Come equipped

Most airlines will provide an eye mask for night flights – they’re really handy. But ear plugs are rarely included and they’re just as important for blocking out the outside world. You’ll also want to bring loose-fitting clothing that’s comfortable to wear and a few easily removable/ addable layers. Air crews seemingly like the plane to be either roasting hot or fridge-like, so you may need to add or subtract depending on circumstances. Never rely on the in-flight entertainment system working/ having decent films either – an engrossing book or two will make the flight far more enjoyable.

 

 

Maximise your space

It’s amazing how many people will accept the clutter in the seat pocket in front of them as something to be tolerated. A sensible pre-take off move is to take it all out and throw it in the overhead compartment. It sounds silly, but this can buy you an inch or so of leg room.

 

 

Fight the recliners

People who instantly recline their seat and keep it that way for the duration of the flight are sub-human scum. If they’re going to do that, then the gloves are off – prepare for war to protect your leg room. The first tactic is to be prepared. If you see them about to recline, shove your knees up hard into the space they’re going to recline into. They should take the hint when they hurt their back. If this doesn’t work, or you miss your window, either ask them to perhaps recline only half the way or do everything in your power to make them uncomfortable. Continually latch and unlatch the table, rummage around in the seat pocket, spread out a nice broadsheet newspaper so it tickles their head and aggressively jab the seat-back screen whilst pretending to adjust the volume.*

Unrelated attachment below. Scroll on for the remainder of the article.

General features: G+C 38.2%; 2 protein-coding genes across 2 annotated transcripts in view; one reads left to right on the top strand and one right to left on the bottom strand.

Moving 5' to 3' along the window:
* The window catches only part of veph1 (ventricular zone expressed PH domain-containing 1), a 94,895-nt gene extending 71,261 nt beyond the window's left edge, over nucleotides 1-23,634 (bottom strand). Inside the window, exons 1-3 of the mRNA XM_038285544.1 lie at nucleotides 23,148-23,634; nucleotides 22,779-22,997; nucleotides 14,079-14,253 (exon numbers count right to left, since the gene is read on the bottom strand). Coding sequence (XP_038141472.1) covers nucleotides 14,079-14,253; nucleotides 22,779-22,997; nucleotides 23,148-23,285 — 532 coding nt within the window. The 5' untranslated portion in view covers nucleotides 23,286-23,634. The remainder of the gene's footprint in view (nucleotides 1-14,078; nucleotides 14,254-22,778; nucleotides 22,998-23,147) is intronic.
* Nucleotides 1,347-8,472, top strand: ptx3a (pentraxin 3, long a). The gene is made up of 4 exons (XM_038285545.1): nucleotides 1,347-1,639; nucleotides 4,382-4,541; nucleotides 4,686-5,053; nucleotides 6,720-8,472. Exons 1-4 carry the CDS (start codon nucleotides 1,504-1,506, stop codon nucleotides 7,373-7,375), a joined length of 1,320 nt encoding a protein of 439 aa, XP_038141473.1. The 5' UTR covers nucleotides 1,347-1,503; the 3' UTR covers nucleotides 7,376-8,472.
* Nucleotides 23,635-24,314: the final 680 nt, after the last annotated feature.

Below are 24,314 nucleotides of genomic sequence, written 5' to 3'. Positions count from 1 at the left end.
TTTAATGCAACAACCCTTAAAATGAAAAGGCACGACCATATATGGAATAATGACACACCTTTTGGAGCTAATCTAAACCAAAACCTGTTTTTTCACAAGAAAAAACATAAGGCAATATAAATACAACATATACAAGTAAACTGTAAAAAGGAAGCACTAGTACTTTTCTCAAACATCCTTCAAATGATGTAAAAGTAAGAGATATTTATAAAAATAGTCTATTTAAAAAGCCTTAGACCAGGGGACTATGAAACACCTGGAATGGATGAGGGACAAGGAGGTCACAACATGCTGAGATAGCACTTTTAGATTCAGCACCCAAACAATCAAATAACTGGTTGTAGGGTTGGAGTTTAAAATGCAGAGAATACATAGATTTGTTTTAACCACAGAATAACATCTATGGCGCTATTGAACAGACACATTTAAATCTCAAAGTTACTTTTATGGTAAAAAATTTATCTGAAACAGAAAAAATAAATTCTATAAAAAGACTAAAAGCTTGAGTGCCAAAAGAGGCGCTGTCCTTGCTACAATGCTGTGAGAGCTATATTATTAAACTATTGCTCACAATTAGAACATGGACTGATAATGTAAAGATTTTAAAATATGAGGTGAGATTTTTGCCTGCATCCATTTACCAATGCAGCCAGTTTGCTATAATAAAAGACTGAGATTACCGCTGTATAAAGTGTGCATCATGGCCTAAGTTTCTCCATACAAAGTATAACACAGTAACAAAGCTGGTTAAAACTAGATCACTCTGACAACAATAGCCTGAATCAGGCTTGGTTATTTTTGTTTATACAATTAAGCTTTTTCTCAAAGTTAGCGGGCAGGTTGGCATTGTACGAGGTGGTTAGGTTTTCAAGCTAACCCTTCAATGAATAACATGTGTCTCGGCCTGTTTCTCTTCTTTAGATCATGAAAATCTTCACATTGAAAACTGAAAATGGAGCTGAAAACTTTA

Drink sensibly

Yes, they may hand out free booze on the flight, but overindulging in it is likely to make you feel far worse. Dehydration is one of the worst aspects of flying – not to mention contributing factors to jetlag – and there are few worse things for dehydration than alcohol. If a couple of glasses of red wine help you relax (and thus sleep) then so be it, but getting off your chops purely because the drink is free is an exercise in stupidity. Also make sure you get plenty of water down. Cabin crews will rarely provide enough, so don’t be afraid to go to the galley and pester for more – ask for a large bottle if possible, and that spares everyone the annoyance of you continually going up to ask for small glasses.

 

 

Close your eyes and doze

Even if you’re someone who just can’t manage to sleep on planes, there’s a lot to be said for going through the motions of sleeping. Spending a couple of hours in a semi-sleeping trance can do the body and brain a surprising amount of good. The trick is to stop worrying about whether you properly get to sleep or not, and just sit back with your eyes closed in as relaxed a manner as possible. Switching off counts for a lot, even if you can’t fully nod off.

 

 

*Yes, this is childish, but shooting is too good for these selfish types.